Favorite kids in parenting happens more frequently than many of us care to admit. An honest parent admits when he likes one child’s personality or disposition better than another child’s. Sometimes our “like” is governed by our own interests that coincide with a particular child. Sometimes we dislike a child because he reminds us of someone else in the family line. We might never come out and say it. Sometimes we don’t even want to think it of ourselves, because we know that’s not good parenting.
Sometimes a parent is disappointed in the brawn or brains of a kid. Dreams of a child who excels in certain areas are shattered. How unfair this is to a child, who chose neither his brains nor his brawn! A parent enjoys music or math or sports or literature and discovers his progeny has no interest in any of these. We forget that kids dream of parents who encourage their interests, instead of pushing them in another direction.
If a dad enjoys sports and one of his kids does not, his natural tendency will be to take the sports-lover with him to sporting events and leave the one behind who could care less. He would do well – on occasion at least – to take the non-sport-lover to an event of this child’s choosing, whether he enjoys the outing or not. If a mom enjoys reading and cozy times, she is more inclined to spend time with the child who wants to cuddle and be read to than the one who is outside climbing trees. She would do well on occasion to join her active child in his “world” of active adventure.
It doesn’t mean we don’t love our kids. It does mean we need to make a point of not being like Isaac and Rebekah. We know the downfall of relationships in their family because of favoritism. Isaac and Rebekah clearly exhibited favorites in parenting. Scripture tells us that Isaac liked Esau because his eldest son shared his joy of hunting. Rebekah favored Jacob who was a home-body and liked to garden instead of hunt. There was not a thing wrong with Rebekah preferring being home over hunting; nor was it wrong for Isaac to enjoy hunting with Esau. The problem was that each parent favored the child most like him and failed to learn to know the one who was the least like him. Genesis tell us this was so.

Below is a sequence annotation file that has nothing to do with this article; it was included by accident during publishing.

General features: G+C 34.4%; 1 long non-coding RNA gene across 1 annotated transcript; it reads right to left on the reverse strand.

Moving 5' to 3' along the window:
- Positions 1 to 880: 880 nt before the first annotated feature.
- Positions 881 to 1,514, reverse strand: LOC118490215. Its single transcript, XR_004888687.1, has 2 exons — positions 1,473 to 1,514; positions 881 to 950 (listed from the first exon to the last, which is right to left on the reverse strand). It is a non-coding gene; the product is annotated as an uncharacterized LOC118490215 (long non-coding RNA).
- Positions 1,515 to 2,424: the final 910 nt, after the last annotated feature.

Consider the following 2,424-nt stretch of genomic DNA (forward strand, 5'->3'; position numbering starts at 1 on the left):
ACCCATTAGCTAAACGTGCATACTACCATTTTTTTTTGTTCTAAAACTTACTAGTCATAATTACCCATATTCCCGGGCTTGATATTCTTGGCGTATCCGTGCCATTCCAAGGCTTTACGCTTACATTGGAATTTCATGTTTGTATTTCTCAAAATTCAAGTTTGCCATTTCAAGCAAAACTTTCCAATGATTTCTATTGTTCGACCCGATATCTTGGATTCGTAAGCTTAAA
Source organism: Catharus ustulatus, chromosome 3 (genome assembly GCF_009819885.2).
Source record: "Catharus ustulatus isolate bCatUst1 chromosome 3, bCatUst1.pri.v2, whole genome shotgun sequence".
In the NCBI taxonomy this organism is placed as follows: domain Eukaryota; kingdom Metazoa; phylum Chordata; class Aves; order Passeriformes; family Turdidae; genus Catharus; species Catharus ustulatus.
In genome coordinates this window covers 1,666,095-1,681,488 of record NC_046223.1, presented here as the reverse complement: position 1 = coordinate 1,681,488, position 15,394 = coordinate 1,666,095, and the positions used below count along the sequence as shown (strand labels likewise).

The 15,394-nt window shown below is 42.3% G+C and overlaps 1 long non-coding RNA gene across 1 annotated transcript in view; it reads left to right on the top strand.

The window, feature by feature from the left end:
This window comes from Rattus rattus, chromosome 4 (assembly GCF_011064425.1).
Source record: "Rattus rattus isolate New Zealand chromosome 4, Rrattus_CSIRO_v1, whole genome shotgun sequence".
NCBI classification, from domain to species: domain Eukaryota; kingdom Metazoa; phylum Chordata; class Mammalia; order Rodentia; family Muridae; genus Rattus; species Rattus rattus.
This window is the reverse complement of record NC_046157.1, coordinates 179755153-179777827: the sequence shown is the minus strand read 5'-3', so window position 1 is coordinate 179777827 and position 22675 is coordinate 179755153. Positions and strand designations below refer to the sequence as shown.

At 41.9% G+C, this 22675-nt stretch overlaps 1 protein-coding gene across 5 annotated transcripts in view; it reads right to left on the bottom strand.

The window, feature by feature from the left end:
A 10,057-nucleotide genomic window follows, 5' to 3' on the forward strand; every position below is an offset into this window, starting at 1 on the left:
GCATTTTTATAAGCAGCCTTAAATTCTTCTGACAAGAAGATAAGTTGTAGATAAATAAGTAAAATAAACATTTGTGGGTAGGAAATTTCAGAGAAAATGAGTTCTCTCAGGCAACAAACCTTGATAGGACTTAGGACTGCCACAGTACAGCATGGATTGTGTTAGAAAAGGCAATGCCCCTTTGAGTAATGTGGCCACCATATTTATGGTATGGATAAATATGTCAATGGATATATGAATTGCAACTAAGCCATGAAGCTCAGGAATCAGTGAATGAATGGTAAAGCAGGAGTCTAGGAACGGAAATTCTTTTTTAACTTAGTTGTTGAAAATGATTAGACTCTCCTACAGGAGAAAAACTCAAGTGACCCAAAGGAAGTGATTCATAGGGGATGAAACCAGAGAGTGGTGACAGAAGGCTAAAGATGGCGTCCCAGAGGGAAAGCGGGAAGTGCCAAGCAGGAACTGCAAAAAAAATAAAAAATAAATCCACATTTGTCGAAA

When the boys grew up, Esau was a skillful hunter, a man of the field, while Jacob was a quiet man, dwelling in tents. Isaac loved Esau because he ate of his game, but Rebekah loved Jacob.
How not to have “favorites” in parenting
- Recognize the fact that you favor one child over another and that favorites in parenting is wrong. Figure out why you prefer this child over another so you can find your way out of this maze. If you don’t know why you like one kid better than another, you can’t fix the problem. If you can’t figure it out, I’m sure an adult who has been watching your parenting can help you.
- Change your attitude – and your heart. Begin by admitting your tendency and that it is wrong. Don’t make excuses, because there are none acceptable.. If the issue is your own past experiences with someone like your child, then deal with those emotions and attitude. It is not the fault of your child if he/she is like someone you don’t like very much. It’s your fault for having that attitude.
- Be accountable to someone. If not your spouse, then a trusted friend. Allow them to ask you what steps you are taking and if you’re making progress in nixing this practice of having “favorites” in your parenting. It is guaranteed that being held accountable will help you grow.
- Learn to know and understand your child. Do the “unnatural” thing necessary to connect with your child. Once you connect with his world, he’ll make more sense to you. Ask for the help of an adult who understands your child better than you. They may well be able to translate your child’s passions so you can understand his language.
- Get wisdom from the Source. Too often, we go to everyone else before going to God. When we are sincere and ask with a heart willing to learn, God will come through. He promises to give wisdom if we are lacking and if we ask. All you have to do is ask. Our Father is a creative Parent, and He gives wisdom that will keep you from having favorites in parenting.
- Don’t give up. This effort takes time. You won’t figure it out in a week or two. It will take months – and sometimes years – to forge a relationship or a friendship. Get started today. Begin by asking God to show you, then follow the path to which He directs. It will be worth it – I promise.
Photo credits: pixabay.com.
Family sillouette by openclipart-vectors/pixabay.
Father and daughter by daniela dimitrova/pixabay.